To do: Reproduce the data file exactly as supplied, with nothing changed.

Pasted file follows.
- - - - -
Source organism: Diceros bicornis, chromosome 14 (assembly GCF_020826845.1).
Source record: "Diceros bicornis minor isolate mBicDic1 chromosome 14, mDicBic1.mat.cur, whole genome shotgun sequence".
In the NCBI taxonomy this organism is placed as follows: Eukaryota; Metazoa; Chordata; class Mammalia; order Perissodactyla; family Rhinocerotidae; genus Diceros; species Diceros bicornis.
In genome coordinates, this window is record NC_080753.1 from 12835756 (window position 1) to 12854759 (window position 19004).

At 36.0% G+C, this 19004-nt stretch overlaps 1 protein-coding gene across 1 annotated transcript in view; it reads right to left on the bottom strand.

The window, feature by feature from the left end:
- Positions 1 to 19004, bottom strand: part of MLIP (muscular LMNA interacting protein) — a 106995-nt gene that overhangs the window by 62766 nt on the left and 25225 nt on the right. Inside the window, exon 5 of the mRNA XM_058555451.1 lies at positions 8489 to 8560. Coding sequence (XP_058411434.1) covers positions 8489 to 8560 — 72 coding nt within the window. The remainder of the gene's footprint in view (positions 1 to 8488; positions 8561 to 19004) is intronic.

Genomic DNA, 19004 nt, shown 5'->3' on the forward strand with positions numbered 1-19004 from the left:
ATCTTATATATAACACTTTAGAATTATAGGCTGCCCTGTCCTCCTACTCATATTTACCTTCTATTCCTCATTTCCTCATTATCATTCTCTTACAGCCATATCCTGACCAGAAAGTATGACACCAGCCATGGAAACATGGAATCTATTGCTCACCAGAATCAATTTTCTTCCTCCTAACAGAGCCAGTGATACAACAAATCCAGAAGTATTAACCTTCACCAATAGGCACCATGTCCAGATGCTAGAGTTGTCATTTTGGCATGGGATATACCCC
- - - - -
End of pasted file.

Source organism: Diceros bicornis, chromosome 14 (assembly GCF_020826845.1).
Source record: "Diceros bicornis minor isolate mBicDic1 chromosome 14, mDicBic1.mat.cur, whole genome shotgun sequence".
In the NCBI taxonomy this organism is placed as follows: Eukaryota; Metazoa; Chordata; class Mammalia; order Perissodactyla; family Rhinocerotidae; genus Diceros; species Diceros bicornis.
In genome coordinates, this window is record NC_080753.1 from 12835756 (window position 1) to 12854759 (window position 19004).

At 36.0% G+C, this 19004-nt stretch overlaps 1 protein-coding gene across 1 annotated transcript in view; it reads right to left on the bottom strand.

The window, feature by feature from the left end:
- Positions 1 to 19004, bottom strand: part of MLIP (muscular LMNA interacting protein) — a 106995-nt gene that overhangs the window by 62766 nt on the left and 25225 nt on the right. Inside the window, exon 5 of the mRNA XM_058555451.1 lies at positions 8489 to 8560. Coding sequence (XP_058411434.1) covers positions 8489 to 8560 — 72 coding nt within the window. The remainder of the gene's footprint in view (positions 1 to 8488; positions 8561 to 19004) is intronic.

Genomic DNA, 19004 nt, shown 5'->3' on the forward strand with positions numbered 1-19004 from the left:
ATCTTATATATAACACTTTAGAATTATAGGCTGCCCTGTCCTCCTACTCATATTTACCTTCTATTCCTCATTTCCTCATTATCATTCTCTTACAGCCATATCCTGACCAGAAAGTATGACACCAGCCATGGAAACATGGAATCTATTGCTCACCAGAATCAATTTTCTTCCTCCTAACAGAGCCAGTGATACAACAAATCCAGAAGTATTAACCTTCACCAATAGGCACCATGTCCAGATGCTAGAGTTGTCATTTTGGCATGGGATATACCCC